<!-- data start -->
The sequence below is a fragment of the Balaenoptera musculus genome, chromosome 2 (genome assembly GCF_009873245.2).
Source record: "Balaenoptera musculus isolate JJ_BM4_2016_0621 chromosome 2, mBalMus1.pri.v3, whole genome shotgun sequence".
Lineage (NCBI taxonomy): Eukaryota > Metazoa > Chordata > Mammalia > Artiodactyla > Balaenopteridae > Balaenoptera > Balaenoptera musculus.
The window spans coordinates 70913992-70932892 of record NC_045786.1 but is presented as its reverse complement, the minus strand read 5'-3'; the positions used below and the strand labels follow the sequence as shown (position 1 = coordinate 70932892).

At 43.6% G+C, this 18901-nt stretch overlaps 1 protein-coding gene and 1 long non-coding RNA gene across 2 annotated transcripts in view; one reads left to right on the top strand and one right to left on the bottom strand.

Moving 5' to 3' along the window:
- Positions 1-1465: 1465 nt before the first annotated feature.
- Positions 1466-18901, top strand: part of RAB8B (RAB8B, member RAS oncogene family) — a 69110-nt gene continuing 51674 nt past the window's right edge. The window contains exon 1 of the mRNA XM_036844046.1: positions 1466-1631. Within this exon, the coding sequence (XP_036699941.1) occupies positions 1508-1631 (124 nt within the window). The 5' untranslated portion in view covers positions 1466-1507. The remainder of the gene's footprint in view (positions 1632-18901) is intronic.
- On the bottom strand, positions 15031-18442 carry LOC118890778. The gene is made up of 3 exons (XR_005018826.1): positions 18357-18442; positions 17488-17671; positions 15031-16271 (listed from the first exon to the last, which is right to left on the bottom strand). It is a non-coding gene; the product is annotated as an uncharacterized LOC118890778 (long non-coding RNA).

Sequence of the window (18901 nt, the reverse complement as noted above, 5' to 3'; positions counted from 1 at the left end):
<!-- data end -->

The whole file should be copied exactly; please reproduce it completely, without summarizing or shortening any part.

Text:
The sequence below is a fragment of the Balaenoptera musculus genome, chromosome 2 (genome assembly GCF_009873245.2).
Source record: "Balaenoptera musculus isolate JJ_BM4_2016_0621 chromosome 2, mBalMus1.pri.v3, whole genome shotgun sequence".
Lineage (NCBI taxonomy): Eukaryota > Metazoa > Chordata > Mammalia > Artiodactyla > Balaenopteridae > Balaenoptera > Balaenoptera musculus.
The window spans coordinates 70913992-70932892 of record NC_045786.1 but is presented as its reverse complement, the minus strand read 5'-3'; the positions used below and the strand labels follow the sequence as shown (position 1 = coordinate 70932892).

At 43.6% G+C, this 18901-nt stretch overlaps 1 protein-coding gene and 1 long non-coding RNA gene across 2 annotated transcripts in view; one reads left to right on the top strand and one right to left on the bottom strand.

Moving 5' to 3' along the window:
- Positions 1-1465: 1465 nt before the first annotated feature.
- Positions 1466-18901, top strand: part of RAB8B (RAB8B, member RAS oncogene family) — a 69110-nt gene continuing 51674 nt past the window's right edge. The window contains exon 1 of the mRNA XM_036844046.1: positions 1466-1631. Within this exon, the coding sequence (XP_036699941.1) occupies positions 1508-1631 (124 nt within the window). The 5' untranslated portion in view covers positions 1466-1507. The remainder of the gene's footprint in view (positions 1632-18901) is intronic.
- On the bottom strand, positions 15031-18442 carry LOC118890778. The gene is made up of 3 exons (XR_005018826.1): positions 18357-18442; positions 17488-17671; positions 15031-16271 (listed from the first exon to the last, which is right to left on the bottom strand). It is a non-coding gene; the product is annotated as an uncharacterized LOC118890778 (long non-coding RNA).

Sequence of the window (18901 nt, the reverse complement as noted above, 5' to 3'; positions counted from 1 at the left end):